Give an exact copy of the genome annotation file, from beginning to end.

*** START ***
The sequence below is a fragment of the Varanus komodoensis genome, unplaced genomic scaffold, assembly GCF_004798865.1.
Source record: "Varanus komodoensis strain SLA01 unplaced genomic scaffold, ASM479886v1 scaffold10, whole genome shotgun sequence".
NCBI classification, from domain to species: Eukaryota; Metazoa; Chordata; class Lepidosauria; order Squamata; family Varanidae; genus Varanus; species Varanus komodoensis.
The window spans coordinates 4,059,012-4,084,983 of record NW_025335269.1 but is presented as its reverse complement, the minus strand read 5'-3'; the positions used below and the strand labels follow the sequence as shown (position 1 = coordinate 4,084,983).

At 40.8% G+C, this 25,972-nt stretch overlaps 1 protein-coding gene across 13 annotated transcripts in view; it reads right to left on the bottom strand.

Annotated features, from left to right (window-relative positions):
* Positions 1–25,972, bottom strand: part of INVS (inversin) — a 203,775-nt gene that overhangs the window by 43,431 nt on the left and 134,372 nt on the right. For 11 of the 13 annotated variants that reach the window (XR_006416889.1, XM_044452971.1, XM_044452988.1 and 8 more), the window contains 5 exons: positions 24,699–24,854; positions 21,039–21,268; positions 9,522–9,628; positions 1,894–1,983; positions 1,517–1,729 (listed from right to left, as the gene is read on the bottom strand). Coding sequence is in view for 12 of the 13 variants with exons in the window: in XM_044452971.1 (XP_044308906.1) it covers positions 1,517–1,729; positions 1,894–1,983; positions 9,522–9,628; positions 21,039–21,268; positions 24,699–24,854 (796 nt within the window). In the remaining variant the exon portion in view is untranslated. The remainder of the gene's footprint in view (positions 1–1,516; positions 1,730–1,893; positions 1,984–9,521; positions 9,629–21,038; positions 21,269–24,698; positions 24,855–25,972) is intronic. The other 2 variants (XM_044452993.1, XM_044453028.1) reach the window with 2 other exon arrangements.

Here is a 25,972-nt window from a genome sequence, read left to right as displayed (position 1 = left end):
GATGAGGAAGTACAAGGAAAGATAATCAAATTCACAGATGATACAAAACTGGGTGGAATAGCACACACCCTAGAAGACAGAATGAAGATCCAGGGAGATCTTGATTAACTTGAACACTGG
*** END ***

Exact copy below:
The sequence below is a fragment of the Varanus komodoensis genome, unplaced genomic scaffold, assembly GCF_004798865.1.
Source record: "Varanus komodoensis strain SLA01 unplaced genomic scaffold, ASM479886v1 scaffold10, whole genome shotgun sequence".
NCBI classification, from domain to species: Eukaryota; Metazoa; Chordata; class Lepidosauria; order Squamata; family Varanidae; genus Varanus; species Varanus komodoensis.
The window spans coordinates 4,059,012-4,084,983 of record NW_025335269.1 but is presented as its reverse complement, the minus strand read 5'-3'; the positions used below and the strand labels follow the sequence as shown (position 1 = coordinate 4,084,983).

At 40.8% G+C, this 25,972-nt stretch overlaps 1 protein-coding gene across 13 annotated transcripts in view; it reads right to left on the bottom strand.

Annotated features, from left to right (window-relative positions):
* Positions 1–25,972, bottom strand: part of INVS (inversin) — a 203,775-nt gene that overhangs the window by 43,431 nt on the left and 134,372 nt on the right. For 11 of the 13 annotated variants that reach the window (XR_006416889.1, XM_044452971.1, XM_044452988.1 and 8 more), the window contains 5 exons: positions 24,699–24,854; positions 21,039–21,268; positions 9,522–9,628; positions 1,894–1,983; positions 1,517–1,729 (listed from right to left, as the gene is read on the bottom strand). Coding sequence is in view for 12 of the 13 variants with exons in the window: in XM_044452971.1 (XP_044308906.1) it covers positions 1,517–1,729; positions 1,894–1,983; positions 9,522–9,628; positions 21,039–21,268; positions 24,699–24,854 (796 nt within the window). In the remaining variant the exon portion in view is untranslated. The remainder of the gene's footprint in view (positions 1–1,516; positions 1,730–1,893; positions 1,984–9,521; positions 9,629–21,038; positions 21,269–24,698; positions 24,855–25,972) is intronic. The other 2 variants (XM_044452993.1, XM_044453028.1) reach the window with 2 other exon arrangements.

Here is a 25,972-nt window from a genome sequence, read left to right as displayed (position 1 = left end):
GATGAGGAAGTACAAGGAAAGATAATCAAATTCACAGATGATACAAAACTGGGTGGAATAGCACACACCCTAGAAGACAGAATGAAGATCCAGGGAGATCTTGATTAACTTGAACACTGG